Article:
2.   Using a mixer fitted with a paddle attachment, cream butter and sugars together until very light, about 5 minutes.  Add eggs one at a time, mixing well after each addition.  Stir in the vanilla.  Reduce speed to low, add dry ingredients and mix until just combine, 5 to 10 seconds (Cary says, "Do not overmix").  Drop chocolate pieces in and incorporate them without breaking them.  Press plastic wrap against dough and refrigerate for 24 to 36 hours.  Dough may be used in batches, and can be refrigerated for up to 72 hours.
3.   When ready to bake, preheat oven to 350 degrees F.  Line a baking sheet with parchment paper or a nonstick baking mat.  Set aside.
4.   Scoop 6  3 1/2 mounds of dough (the size of generous golf balls) onto a baking sheet, making sure to turn horizontally and chocolate pieces that are poking up; it will make for a more attractive cookie.  Sprinkle lightly with sea salt and bake until golden but still soft, 18 to 20 minutes.  Transfer sheet to a wire rack for 10 minutes, then slip cookies onto another sheet to cool a bit more.  Repeat with remaining dough, or reserve dough, refrigerated, for baking remaining batches the next day.

my note:  you can make smaller cookies - just bake for 12 - 15 minutes.

Sunday, November 6, 2011

On the road to La Samana, D.R.

After a few false starts - "I'm coming, yes, I'm coming" and "Thank you so much for your gracious invitation, but I don't think I can come right now".  I went.  Oh boy, did I ever go.  Whooshed away directly by Jetblue from JFK to Santo Domingo, Dominican Republic, I was met at the airport by the charming Victor and driven straight through the navy blue tropical sky, fringed by silhouettes of palm trees to The Peninsula House located at the north-western top of the Samana Peninsula.   The Peninsula House ,owned by a dear, old friend, Cary Guy, and his partner, Marie-Claude Thibault, calls itself an "exclusive guesthouse".   In fact, when you step foot into the luxurious Caribbean-style house, you feel as if you are arriving at the home of a 19th century French planter who made a fortune in sugar cane products then sent his new-found fortune  back to Europe to purchase the most exquisite furniture, rugs, paintings, sculptures, crystal and china that those rum pesos could buy. You are comforted by the formal setting - not overwhelmed by it.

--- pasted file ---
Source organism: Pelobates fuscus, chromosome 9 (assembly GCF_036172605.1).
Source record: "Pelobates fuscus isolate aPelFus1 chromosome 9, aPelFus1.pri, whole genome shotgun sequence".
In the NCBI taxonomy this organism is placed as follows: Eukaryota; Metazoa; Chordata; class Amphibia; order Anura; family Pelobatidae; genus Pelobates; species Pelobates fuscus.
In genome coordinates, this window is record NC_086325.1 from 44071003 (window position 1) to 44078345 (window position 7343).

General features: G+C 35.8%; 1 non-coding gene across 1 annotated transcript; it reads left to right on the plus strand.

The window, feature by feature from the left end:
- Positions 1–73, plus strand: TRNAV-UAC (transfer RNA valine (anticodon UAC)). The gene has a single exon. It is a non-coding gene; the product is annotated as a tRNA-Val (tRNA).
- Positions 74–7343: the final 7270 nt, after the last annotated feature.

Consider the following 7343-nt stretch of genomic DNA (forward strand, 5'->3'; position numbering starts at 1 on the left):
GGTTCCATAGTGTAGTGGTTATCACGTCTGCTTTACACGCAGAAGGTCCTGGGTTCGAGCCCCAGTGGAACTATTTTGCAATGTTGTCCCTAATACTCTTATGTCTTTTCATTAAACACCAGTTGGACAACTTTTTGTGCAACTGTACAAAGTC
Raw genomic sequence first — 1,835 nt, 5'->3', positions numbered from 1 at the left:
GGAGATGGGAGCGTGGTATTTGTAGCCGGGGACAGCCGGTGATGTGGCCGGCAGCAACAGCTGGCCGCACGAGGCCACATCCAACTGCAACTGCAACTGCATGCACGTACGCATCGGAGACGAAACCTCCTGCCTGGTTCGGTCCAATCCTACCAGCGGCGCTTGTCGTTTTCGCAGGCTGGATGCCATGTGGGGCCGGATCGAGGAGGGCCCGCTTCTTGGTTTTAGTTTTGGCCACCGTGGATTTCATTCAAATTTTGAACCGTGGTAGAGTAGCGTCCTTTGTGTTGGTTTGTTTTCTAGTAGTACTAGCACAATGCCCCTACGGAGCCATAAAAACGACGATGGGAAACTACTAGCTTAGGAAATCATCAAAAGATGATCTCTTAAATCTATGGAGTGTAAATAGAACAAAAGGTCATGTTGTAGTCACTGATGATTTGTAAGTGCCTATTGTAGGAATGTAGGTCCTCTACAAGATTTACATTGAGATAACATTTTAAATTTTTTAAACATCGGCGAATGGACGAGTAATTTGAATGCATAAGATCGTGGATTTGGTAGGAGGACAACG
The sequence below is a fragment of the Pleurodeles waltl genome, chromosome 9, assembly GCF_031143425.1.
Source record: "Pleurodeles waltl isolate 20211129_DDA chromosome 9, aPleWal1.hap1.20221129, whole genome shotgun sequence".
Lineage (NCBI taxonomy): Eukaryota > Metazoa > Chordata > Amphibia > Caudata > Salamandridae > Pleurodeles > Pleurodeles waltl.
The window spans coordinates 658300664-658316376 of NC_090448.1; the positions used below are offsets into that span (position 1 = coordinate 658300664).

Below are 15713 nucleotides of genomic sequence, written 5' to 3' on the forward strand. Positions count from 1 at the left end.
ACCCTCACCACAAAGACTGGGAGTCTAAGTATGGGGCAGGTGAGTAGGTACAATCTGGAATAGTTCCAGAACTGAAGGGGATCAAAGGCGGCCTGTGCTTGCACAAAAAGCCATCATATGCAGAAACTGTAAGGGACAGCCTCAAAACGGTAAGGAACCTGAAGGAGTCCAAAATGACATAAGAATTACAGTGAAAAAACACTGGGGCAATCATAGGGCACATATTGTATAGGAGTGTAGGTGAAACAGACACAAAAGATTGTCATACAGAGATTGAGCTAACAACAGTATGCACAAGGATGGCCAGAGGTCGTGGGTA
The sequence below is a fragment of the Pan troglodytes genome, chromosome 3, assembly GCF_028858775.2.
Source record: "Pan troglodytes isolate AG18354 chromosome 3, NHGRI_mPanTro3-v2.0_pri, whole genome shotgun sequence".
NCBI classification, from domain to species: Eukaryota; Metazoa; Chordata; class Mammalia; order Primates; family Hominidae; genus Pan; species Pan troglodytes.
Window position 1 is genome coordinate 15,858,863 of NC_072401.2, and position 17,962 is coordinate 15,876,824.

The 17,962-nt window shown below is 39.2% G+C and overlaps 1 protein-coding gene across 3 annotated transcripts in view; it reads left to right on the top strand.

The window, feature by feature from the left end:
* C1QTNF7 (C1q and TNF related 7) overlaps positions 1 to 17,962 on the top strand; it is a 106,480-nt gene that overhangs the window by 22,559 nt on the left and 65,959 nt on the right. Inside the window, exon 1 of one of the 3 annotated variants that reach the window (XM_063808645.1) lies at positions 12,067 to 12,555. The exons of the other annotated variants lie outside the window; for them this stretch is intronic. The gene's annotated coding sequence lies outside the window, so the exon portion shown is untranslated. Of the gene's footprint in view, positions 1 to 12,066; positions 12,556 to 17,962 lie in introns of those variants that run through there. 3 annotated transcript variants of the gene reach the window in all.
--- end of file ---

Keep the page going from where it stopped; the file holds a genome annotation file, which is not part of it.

Actually, before you are allowed inside the house, you are obliged to coo coo and caress the house's two Rhodesian Ridgebacks, Dallas and Jake - and to tickle  the tummy of the Dominican mutt, Bill - who's a girl.

There's so much to say about this award-winning spot (for 3 years in a row the readers of
Conde Nast Traveler have chosen it the number ONE hotel in the Caribbean and number TWO in the entire world.  I'm breathless) that I think that I'll divide information and observations into a few entries.

China used for breakfast service.  It was previously owned by the Aga Khan.

Jake & Dallas


Pool and the Atlantic Ocean

The Beach House.  It's a few minutes away from the main house.  Here, you can take the sun from a a comfy chaise lounge parked in the powder sugar sand and swim in the tepid, turquoise ocean.   Lunch at the Beach always begins with a dish of warm coconut chips.
Make with shaved, fresh coconut meat, place on a baking sheet, toss with sea salt and cook at 350 degrees F until deep gold - a few minutes.  Watch carefully or they'll burn.

Consume with a drink, invented on the spot, and made to order by Luca: fresh pineapple juice, a splash of campari and topped with sparkling water.  Divine.

It didn't get much better than my stay at The Peninsula House.
Coming - breakfasts and other food, and pink and green dwellings.